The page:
Monday, April 24, 2006

When You Think Life Just Can't Get Better...

You then hit the coast of Miyazaki prefecture. OH...WOW... Didn't hurt that we had absolutely perfect weather! After leaving Sakurajima, we travelled towards the coast and then drove up it to Miyazaki. It was all blue skies, pounding surf, amazing coastlines. Wow.

Our first stop was at Undo-Jingu, a shrine that is built on the coast, inside a cave. This was a really incredible sight. Jeff and I walked up a gazillion stairs to get to the shrine (we realized later after watching the tour groups that the exertion had been completely unnecessary...there was a tunnel to facilitate us!). Once up the stairs, the remaining path to the shrine was literally right along the coast...it was so gorgeous. The orange of the shrine tori contrasting with the deep blue of the sea...and the palm trees swaying all around us (well, the ones that hadn't been mercilessly HACKED, that is!) It was truly fantastic.



The shrine was, yes, in a large cave. Outside of the cave was a path along the edge of the rocky coast. Looking down below, there were apparently two rocks that were supposed to represent some emperor's mother's breasts. Admittedly, the one rock DID look like a boob, nipple and all. Well, we've realized that when the Japanese like something (consider it sacred) they tie a rope around it and find a way for it to give you "good fortune". In this case, people buy five round stones from the shrine and try to toss the stones somewhere inside the rope. Men have to throw with their left hand, and women with their right. If you land a stone within the ring of rope, good fortune is yours! With this shrine, the good fortune generally has to do with marriage and fertility, which seems somehow appropriate since you're tossing stones at rocks resembling an emperor's mother's boobs! It was kind of comical, really.

After leaving the shrine, we continued along the coast, stopping next at Aoshima. Aoshima is a small island covered in betel nut palm trees. It is connected to the mainland by a small causeway, and it's a very popular hangout in the summer. Since we were there out of season, it was just us and a couple of tour groups.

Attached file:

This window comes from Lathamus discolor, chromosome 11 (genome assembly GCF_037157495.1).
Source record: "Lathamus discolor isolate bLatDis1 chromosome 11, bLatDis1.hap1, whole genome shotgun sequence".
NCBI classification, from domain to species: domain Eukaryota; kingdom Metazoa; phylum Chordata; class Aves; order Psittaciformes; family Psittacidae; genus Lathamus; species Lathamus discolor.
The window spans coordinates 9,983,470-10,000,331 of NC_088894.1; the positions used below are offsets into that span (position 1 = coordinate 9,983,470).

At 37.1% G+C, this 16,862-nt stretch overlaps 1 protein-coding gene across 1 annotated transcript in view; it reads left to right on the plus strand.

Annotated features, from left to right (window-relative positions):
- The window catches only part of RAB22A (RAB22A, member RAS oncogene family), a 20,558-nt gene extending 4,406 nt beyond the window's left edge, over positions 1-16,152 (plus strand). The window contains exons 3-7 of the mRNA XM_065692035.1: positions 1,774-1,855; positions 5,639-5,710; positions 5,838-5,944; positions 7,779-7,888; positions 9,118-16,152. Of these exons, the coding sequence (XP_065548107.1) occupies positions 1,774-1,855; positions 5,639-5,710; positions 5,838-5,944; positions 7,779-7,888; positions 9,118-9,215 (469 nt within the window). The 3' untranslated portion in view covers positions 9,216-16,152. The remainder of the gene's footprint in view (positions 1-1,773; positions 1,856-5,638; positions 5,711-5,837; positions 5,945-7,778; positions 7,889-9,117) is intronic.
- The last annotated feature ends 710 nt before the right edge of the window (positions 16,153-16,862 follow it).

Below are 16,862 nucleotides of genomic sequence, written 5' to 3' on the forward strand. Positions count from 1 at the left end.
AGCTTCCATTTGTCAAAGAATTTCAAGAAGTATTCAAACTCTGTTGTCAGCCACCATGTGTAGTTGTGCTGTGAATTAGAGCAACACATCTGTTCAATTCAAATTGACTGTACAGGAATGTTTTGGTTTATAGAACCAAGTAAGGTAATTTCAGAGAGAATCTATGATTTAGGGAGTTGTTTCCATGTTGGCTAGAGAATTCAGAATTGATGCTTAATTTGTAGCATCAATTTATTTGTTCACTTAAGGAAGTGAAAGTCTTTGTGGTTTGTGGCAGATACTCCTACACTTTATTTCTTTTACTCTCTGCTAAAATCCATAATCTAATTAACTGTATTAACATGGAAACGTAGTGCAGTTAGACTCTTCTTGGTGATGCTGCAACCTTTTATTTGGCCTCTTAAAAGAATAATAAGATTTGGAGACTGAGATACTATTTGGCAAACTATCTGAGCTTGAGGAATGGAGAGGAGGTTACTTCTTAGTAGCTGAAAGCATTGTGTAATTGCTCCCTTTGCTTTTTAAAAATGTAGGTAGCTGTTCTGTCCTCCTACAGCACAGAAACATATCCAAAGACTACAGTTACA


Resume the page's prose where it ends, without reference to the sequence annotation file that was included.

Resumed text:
One thing that is unique about Aoshima is that it is surrounded by "washboard rock". And from far away, it really does look like a MASSIVE washboard! But on closer inspection, we found a number of neat patterns. Some rocks actually looked like stone waves, whereas others were fit together like giant puzzle pieces. Some pieces were even loose, so you could move them around. And many of the rocks looked like they had fingerprints in them. We kept saying that it was like God's playground... He fingerprinted the rocks; He made puzzles of the stones...

The one side of the island was incredibly windy, but as we rounded the bend to the other side, it became much more calm. Jeff roamed around taking pictures of the rock formations while I lounged around by the palm trees.

I ended our time there by testing out the waters. Because of the tides, the ocean around Aoshima is remarkably warm. Our guidebook said that you don't get to experience such warm water unless you go as south as Okinawa. And yes, it was wonderfully warm.

We finally reached our destination of Miyazaki city that night. It was a city we both agreed we would be very comfortable in. The streets and sidewalks were wide, and palm trees lined many of the main roads. And of course, the ocean is only ever a few minutes away. Not a bad life, I think.

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